If we compare these words with those of Péguy we cited earlier, it’s hard not to see two different ways of speaking relating to two different ways of being. The same situation could be found in comparing English-language rap and classic poetry. But in fact this example of rap music only gets to part of the problem, because while the majority of French speakers would be able upon one or two listens to understand more or less what these songs are about, excluding certain vocabulary, this ability to understand a song by a well-thought-out, well-spoken French rapper does not necessarily apply to understanding all the French youth or at least so many French speakers claim.
One several occasions teachers at “professional” or “trade” high schools where I worked remarked that they didn’t understand what their students said. This wasn’t because these were foreign-born students but that their language wasn’t the same language the teachers spoke themselves. A large part of my major “dive” into French culture and society were in these schools where I found my “textbook” French unhelpful in understanding and communicating with my students. But over time by having certain friends, watching certain TV shows, working in certain neighborhoods, and listening to rap music, I learned this “French” langage. I also learned the official or standard French such that I understand to some extent the ways of speaking (and subsequently of being) in both of these linguistic communities.
The average French person has a negative bias towards this suburban language or language de banlieu. They see this language as bad and unacceptable. Some would even go so far as saying this way of speaking is a disfiguration of the French language. In a recent article in the French press entitled Les linguistes ont d’autres mots à dire, linguist Alain Kihm talks about the bias of certain linguists have towards the language of French youth. One linguist named Alain Bentolila even went so far as to claim that these French youth have a “linguistic lacking” («déficit linguistique») seen through “a very pale and lifeless vocabulary and an approximating organization of expressions («vocabulaire exsangue et une organisation approximative des phrases»). His logic is that their “close-linked communication” means that their communication can be made through half-finished cues signifying things everyone in the group knows and understands. If Bentolila’s logic was true, then we would expect to find a similar “linguistic lacking” in so-called nomad or clan societies. But in fact, anthropologists have shown that in fact these languages are as complex, if not more so, than the languages in modern nation-states.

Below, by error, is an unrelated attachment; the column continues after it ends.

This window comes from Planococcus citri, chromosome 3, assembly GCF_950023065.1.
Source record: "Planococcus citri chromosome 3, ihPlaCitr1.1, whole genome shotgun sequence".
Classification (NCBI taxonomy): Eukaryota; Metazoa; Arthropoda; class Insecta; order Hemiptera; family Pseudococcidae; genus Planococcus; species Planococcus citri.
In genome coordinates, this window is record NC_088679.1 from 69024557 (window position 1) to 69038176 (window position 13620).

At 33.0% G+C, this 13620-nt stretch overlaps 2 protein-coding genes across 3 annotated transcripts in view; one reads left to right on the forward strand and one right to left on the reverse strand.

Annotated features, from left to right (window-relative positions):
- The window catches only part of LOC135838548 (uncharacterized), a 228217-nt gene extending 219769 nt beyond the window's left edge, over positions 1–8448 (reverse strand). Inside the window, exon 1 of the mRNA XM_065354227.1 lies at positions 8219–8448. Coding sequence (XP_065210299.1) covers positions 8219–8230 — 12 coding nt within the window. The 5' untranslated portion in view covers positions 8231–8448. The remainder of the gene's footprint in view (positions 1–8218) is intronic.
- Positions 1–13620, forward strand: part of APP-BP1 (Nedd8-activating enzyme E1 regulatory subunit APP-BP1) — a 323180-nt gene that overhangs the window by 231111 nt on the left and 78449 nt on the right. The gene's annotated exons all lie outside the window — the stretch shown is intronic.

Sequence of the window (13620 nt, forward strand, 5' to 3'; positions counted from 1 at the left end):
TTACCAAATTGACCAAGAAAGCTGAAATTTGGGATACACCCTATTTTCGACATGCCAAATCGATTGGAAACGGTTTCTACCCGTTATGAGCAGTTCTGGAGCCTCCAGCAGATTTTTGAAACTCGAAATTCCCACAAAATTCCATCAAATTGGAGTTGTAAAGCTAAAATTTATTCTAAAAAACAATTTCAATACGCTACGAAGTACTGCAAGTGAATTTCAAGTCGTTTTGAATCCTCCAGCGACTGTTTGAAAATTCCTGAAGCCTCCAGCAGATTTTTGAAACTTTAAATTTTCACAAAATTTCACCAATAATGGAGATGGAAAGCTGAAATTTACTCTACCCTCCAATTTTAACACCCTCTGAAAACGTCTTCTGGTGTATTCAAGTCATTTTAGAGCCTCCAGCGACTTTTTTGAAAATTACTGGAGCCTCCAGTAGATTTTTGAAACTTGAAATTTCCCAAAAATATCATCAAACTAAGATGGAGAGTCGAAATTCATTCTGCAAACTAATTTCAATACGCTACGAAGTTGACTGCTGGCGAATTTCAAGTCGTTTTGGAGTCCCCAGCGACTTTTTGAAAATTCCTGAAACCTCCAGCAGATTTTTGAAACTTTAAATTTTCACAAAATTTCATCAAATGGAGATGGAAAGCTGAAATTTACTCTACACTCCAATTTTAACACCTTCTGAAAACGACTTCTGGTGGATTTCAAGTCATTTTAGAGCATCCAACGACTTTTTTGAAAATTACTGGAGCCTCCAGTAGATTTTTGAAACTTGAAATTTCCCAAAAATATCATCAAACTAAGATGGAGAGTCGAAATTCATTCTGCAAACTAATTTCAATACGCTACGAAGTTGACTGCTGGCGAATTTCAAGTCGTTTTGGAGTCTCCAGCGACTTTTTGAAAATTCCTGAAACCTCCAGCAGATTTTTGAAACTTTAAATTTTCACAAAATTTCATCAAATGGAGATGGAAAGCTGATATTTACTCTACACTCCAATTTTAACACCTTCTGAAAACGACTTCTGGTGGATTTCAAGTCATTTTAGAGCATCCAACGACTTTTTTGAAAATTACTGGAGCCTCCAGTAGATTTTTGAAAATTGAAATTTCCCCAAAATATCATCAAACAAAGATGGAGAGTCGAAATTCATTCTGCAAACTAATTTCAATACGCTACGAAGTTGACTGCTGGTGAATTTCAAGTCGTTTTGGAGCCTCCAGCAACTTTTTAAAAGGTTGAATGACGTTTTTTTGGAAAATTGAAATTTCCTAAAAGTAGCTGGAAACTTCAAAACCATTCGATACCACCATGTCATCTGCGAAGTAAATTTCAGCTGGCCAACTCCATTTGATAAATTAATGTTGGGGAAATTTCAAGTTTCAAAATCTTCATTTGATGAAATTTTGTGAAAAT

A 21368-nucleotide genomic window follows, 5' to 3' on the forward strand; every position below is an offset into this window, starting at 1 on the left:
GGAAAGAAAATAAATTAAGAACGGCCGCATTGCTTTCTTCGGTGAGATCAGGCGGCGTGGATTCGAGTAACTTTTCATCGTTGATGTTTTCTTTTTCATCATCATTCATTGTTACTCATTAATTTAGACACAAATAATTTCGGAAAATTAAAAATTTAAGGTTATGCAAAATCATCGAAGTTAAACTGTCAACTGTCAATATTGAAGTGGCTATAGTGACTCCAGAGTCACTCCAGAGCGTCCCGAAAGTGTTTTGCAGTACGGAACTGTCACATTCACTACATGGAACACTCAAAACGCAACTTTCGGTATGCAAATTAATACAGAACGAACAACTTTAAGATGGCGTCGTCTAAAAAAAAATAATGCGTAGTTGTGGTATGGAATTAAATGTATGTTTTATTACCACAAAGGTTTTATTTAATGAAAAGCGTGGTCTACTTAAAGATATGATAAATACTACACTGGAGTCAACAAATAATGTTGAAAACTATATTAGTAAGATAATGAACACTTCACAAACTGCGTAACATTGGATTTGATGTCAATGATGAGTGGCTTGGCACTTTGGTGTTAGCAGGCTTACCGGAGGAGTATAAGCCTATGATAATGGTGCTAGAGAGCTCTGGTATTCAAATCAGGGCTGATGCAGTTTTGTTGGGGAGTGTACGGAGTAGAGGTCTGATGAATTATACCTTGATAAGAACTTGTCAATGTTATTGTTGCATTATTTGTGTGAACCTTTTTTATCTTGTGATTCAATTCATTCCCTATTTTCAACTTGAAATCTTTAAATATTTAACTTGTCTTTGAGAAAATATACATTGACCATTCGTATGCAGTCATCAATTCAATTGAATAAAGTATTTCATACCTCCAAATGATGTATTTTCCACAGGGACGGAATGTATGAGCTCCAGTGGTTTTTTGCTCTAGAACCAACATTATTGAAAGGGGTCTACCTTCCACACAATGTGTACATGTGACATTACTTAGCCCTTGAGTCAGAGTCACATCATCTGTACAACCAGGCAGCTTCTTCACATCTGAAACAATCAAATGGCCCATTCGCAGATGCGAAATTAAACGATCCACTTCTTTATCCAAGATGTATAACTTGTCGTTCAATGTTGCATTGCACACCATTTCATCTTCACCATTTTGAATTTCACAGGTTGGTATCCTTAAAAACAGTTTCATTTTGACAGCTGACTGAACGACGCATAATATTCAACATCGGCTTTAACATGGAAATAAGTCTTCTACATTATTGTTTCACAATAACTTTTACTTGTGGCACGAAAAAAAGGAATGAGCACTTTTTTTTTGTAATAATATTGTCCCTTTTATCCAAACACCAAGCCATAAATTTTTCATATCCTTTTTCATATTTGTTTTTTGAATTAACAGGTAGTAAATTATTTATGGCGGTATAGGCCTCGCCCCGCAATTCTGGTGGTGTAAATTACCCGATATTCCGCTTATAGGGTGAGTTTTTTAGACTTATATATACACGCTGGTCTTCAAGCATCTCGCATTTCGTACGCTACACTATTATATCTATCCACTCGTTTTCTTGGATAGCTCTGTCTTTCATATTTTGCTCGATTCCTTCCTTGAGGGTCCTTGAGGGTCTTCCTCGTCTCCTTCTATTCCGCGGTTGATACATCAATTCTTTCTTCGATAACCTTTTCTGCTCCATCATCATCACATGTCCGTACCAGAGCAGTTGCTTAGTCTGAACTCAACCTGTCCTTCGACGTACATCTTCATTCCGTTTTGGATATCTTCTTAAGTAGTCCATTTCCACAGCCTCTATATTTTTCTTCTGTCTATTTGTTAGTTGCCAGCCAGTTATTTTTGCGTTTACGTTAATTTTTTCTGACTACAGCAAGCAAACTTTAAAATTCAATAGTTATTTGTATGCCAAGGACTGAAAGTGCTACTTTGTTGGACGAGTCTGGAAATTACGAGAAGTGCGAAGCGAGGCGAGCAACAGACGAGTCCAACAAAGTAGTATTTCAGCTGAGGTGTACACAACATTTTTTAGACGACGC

I think my example of French rap music equally denies the claim the language of French youth is somehow lacking something from the standard French. And if you want to complain that the language of French youth is lacking something, then you could say that it is lacking the critical, glaring eye of someone watching and scrutinizing in a very normative way. This is not necessary a bad thing, because the language of French youth is flexible and creative in different way than that of so-called “standard” French.
I think the comment of this French linguist as well as those of my “educated” French students reflects a very old, entrenched prejudice, namely that the poor don’t really have any “culture” and, consequently lack (good) language. While many artists could never have produced great artworks without the financial backing of rich benefactors, this doesn’t mean that creative and expressive art isn’t being produced in all “levels” of society. Numerous historical examples of songs and dance have been lost because they were never transcribed nor preserved in writing. But that doesn’t mean they didn’t exist nor does it reflect a lack of artistic versatility.